Knowing how to get old is confusing. There seems to be a lot of loss involved. Maybe we can work with that.
The whole read
For quite a long while getting old seemed mostly like a transition in fashion and hairstyle…the age when you start wearing housedresses and go to the beauty parlor to get your old lady curls set for the week. My young view of aging was entirely external. I could only picture it from the outside because what it would feel like on the inside was beyond anything I had access to. In time, though, age began to creep into my awareness in a way that initiated a more internal reckoning. I can even track the progression.
The long ride down
About 30 years ago a mysterious shard of glass invisibly embedded itself in my thumb. It hurt when pressed, weeping blood from no visible break in the skin. The hand surgeon gave me a choice: remove the glass or just, you know, avoid pressure to my thumb. I was dumbstruck. I was 30 years old! If I started tossing body parts out now, what would I be left with when I got to 80?
About 15 years ago I met a woman who was 45, just like me. She allowed herself to run five miles a day, never more. She was firm on that, believing that our joints are like tires; you could only get so many miles out of them. She wanted to enjoy running for as long as possible and so she was pacing herself. Accurate or not in her theory of mileage, she was a person who could imagine knees with no tread left which was eye opening to me.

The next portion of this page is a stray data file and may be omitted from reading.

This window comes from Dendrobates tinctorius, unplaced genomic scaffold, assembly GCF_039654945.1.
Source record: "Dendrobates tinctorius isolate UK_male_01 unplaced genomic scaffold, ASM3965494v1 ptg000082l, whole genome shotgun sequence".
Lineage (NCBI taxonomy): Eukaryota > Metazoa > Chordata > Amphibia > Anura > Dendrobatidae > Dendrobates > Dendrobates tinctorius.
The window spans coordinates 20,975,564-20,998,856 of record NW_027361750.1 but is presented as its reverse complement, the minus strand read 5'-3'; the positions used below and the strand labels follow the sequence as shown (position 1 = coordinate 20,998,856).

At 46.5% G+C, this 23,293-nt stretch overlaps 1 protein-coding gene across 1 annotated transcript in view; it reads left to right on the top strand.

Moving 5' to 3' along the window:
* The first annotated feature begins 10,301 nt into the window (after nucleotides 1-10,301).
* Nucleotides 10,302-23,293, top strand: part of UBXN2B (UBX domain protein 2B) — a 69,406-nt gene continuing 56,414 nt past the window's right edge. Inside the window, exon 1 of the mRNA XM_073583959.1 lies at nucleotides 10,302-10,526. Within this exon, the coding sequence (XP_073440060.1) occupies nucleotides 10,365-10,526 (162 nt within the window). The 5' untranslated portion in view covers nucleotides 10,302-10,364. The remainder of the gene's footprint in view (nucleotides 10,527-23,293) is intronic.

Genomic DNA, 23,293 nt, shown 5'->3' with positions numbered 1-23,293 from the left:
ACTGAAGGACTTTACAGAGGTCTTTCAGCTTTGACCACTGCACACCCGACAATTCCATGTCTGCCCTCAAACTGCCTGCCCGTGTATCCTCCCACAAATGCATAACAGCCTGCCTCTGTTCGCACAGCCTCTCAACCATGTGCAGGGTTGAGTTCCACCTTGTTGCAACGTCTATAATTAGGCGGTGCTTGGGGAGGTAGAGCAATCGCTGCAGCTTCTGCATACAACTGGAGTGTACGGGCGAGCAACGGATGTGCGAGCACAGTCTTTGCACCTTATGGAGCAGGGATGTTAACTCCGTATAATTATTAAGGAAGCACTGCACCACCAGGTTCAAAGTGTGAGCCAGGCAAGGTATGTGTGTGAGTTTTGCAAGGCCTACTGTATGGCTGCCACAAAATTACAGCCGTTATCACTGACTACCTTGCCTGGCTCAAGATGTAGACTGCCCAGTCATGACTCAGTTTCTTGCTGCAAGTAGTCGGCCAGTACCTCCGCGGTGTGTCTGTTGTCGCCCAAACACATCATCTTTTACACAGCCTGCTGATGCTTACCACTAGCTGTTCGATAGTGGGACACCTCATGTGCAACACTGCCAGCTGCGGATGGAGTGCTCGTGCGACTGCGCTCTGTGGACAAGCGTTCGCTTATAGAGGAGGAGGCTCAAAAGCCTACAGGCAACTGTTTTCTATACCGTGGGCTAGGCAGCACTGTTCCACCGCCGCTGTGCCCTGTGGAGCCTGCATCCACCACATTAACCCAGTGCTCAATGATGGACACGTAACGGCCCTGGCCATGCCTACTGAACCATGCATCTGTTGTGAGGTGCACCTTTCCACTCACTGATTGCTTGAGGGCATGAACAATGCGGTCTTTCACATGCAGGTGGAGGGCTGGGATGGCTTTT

About 10 years ago a friend who had 5 or 6 years on me said she couldn’t get up off the floor without grabbing onto a coffee table or a chair for hoisting power. She was embarrassed and didn’t want anyone seeing her do it. While I had no trouble yet in that way myself, I was also no longer completely without reference for what it might someday be like. What I hadn’t thought about, however, was the embarrassment, a new and unnerving layer.
About 5 years ago I started wondering if it was unseemly for me to still be wearing low-rise jeans. It was a good question, followed quickly by a terrible one: how do you know when you’re too old? Adding to the problem was this: I didn’t know how to do it, how to transition. I couldn’t imagine buying mom jeans so in the end I just kept wearing the same ones.
About 2 months ago I had a realization that stopped me cold: I was too tired to outrun my exuberant anxiety. I just didn’t have the energy to get as much done and go as fast as my anxiety expected of me. I’d never thought about anxiety being a young person’s game. “Wow,” I thought. “Getting old. This is really happening.”
On the way back up
From this vantage point, aging is beginning to feel to like the long ride down, a steady shedding of pieces of our wardrobe and ourselves. There are cruelties to the loss, I see it in my parents and feel the quickening in myself. But maybe dropping these pieces is how we learn to ascend, getting lighter and lighter as we go.
Note: The photo is not me but kind of aspirational. There’s something about that lady that makes being old look fun.